By Sarah Reichert
“Dreams, they are who I am when I’m too tired to be me.”
― Jarod Kintz
― Jarod Kintz
They’re silly creatures, often devoid of reason, but dreams make up who we are and how we experience our world at a level no one else (not even ourselves) can see.
Whether its unicorns with piles of rainbow ‘road apples’ trailing behind them (that one could’ve been the result of NyQuil), the old flight school buddy telling me the plane is perfectly safe despite its duct-taped wings, or the dark and evil hotel which appears at least once every few months, dreams prompt creativity.
Most nights I can’t recall the odd and whimsical stories that cycle through my head, but I love the mornings that I wake up at just the right instant to still see the echoes of them. Even when the frightening ones jolt me out of bed in the middle of the dark, and I rush to peek in on my kids, check that the dogs are still alive (usually they are snoring so I can easily tell) and see that no fires have started, I’m still somewhat charmed by the power of my own mind. It is always working, even long after I’ve given up the fight.
Dreams are excellent fodder, stepping stones of inspiration for new and fantastical stories and ideas. Some have said that they are a cheap shortcut to the hard work of storytelling, but I say when push comes to shove, use all the material you have at your disposal. (Unless you use the “it was all a dream” ploy in your final chapter—then we have to take away your writer’s card). Maybe those characters and ideas wouldn’t have otherwise been made available to you. Maybe you couldn’t capture the exact vividness of a scene until your mind unleashed its own potential without the limiting presence of consciousness.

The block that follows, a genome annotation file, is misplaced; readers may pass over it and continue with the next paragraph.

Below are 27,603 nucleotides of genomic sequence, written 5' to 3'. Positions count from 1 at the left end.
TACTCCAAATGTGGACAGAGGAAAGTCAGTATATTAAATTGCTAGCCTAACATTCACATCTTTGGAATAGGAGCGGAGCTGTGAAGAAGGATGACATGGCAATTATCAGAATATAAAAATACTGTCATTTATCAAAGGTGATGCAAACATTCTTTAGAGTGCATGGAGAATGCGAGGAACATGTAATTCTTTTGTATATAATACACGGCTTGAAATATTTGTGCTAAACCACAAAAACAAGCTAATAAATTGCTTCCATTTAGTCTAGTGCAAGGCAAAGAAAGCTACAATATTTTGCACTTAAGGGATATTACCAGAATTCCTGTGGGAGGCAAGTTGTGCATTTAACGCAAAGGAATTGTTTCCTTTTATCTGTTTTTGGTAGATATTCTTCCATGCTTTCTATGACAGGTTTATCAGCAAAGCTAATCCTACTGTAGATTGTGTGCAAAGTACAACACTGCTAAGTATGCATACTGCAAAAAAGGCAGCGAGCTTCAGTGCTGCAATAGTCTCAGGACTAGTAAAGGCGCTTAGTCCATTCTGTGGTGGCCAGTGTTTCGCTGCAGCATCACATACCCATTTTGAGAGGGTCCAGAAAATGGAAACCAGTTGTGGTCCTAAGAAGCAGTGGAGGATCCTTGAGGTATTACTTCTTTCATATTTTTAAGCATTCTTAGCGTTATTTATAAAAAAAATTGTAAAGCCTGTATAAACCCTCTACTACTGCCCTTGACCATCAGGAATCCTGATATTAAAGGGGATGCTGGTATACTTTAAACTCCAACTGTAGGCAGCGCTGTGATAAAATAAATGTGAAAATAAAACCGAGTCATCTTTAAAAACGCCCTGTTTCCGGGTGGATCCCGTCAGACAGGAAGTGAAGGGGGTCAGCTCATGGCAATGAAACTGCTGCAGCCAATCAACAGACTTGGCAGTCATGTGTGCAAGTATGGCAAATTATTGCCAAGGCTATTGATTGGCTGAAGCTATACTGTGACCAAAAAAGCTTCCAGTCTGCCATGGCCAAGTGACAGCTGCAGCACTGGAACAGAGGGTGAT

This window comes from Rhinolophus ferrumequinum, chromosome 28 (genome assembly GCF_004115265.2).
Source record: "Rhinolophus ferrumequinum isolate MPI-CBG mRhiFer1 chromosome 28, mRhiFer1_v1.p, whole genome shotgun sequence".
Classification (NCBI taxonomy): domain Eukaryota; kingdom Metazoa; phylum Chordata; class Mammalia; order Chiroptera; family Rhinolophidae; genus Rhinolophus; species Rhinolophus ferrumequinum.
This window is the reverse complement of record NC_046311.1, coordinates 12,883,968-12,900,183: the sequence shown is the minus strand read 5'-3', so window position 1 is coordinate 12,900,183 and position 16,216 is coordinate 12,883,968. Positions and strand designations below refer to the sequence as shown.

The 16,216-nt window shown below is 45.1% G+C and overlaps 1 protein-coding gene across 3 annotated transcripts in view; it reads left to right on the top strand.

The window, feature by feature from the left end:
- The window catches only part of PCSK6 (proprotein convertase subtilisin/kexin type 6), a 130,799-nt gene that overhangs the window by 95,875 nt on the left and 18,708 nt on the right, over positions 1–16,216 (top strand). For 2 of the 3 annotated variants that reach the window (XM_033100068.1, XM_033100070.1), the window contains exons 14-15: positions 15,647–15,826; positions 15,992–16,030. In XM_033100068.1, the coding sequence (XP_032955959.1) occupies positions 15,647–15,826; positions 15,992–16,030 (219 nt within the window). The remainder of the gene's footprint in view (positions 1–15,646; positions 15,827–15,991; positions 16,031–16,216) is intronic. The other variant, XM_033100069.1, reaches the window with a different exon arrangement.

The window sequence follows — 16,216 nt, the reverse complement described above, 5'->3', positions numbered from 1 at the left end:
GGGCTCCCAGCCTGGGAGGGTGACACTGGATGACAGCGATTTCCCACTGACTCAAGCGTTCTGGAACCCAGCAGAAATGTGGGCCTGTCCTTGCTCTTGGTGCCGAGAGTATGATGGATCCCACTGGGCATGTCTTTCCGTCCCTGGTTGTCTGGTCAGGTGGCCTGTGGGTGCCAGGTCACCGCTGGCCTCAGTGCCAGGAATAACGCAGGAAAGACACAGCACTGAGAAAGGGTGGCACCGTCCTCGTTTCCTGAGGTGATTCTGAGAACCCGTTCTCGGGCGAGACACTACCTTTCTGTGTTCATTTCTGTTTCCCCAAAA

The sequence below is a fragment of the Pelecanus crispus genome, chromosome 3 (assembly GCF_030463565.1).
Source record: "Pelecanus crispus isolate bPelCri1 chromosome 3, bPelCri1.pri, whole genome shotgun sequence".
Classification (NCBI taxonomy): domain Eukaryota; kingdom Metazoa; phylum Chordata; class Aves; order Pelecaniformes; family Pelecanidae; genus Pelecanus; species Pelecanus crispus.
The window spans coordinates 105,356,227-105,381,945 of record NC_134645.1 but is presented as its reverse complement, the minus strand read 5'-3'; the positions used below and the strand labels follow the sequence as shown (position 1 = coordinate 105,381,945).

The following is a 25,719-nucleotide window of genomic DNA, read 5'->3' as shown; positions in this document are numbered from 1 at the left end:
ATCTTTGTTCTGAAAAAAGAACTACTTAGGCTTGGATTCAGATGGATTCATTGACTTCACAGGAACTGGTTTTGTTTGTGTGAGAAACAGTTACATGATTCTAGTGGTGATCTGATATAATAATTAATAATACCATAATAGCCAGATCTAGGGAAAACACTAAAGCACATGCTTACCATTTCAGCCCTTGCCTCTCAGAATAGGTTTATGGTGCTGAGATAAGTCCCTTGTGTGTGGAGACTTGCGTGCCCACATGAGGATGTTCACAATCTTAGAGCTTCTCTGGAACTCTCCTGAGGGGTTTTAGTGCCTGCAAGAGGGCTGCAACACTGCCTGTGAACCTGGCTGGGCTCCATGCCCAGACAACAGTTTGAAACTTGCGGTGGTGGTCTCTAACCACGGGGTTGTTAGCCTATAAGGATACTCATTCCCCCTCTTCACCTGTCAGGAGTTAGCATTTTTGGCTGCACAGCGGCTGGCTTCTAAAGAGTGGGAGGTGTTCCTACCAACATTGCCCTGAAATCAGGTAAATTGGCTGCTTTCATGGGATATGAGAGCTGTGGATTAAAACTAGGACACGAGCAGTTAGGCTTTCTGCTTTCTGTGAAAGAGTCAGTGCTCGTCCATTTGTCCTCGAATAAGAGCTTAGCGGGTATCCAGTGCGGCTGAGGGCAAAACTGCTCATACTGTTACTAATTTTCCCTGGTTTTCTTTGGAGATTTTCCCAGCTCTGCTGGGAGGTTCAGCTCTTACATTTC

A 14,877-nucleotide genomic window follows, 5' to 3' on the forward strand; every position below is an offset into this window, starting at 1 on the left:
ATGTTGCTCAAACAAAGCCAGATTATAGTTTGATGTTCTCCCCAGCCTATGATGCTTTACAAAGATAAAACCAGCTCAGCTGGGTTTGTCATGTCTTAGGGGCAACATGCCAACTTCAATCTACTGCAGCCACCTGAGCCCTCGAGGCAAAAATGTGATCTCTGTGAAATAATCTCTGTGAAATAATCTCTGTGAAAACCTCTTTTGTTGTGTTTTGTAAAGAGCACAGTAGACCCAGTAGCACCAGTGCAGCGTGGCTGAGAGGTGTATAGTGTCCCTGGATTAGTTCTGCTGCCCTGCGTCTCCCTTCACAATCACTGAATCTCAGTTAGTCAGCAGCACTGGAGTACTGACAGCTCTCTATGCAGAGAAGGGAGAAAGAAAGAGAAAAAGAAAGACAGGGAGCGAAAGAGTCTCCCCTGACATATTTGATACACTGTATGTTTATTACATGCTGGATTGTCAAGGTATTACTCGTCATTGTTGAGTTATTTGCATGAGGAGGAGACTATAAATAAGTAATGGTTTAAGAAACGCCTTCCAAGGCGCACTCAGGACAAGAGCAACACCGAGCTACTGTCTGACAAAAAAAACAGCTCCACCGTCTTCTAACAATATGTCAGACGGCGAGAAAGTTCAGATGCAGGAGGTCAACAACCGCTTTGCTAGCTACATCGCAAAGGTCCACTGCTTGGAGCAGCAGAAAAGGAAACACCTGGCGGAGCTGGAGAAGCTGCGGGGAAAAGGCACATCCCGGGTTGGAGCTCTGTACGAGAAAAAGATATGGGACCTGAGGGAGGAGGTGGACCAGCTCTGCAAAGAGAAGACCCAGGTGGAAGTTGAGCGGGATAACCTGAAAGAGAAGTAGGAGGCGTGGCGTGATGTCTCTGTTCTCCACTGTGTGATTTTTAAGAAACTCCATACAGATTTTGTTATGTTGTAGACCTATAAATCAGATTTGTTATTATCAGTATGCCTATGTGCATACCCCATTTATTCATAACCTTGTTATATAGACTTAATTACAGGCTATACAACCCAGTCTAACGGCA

Dreams make for good starting blocks, add illumination to details, and can even unbind the constraint of writers block. A good practice is to keep a journal beside your bed to write down what you remember from your dreams. Meditating on a question or plot problem in your writing before you nod off can sometimes point your brain in the right direction for sorting out solutions. Even the daylight hours can be used to help writers unlock their potential. Day dream in the available quiet times you have. Letting your mind wander, even if far off of your plot line’s path, can lead you to new and wonderful solutions to problems that seemed insurmountable before.
Just don’t expect any coherent, whizz-bang ending from a shot of NyQuil. Unless your novel is about a time traveling unicorn who eats chocolate kittens for lunch.
Have your dreams ever helped or hindered your work? What are your favorite dreams to have?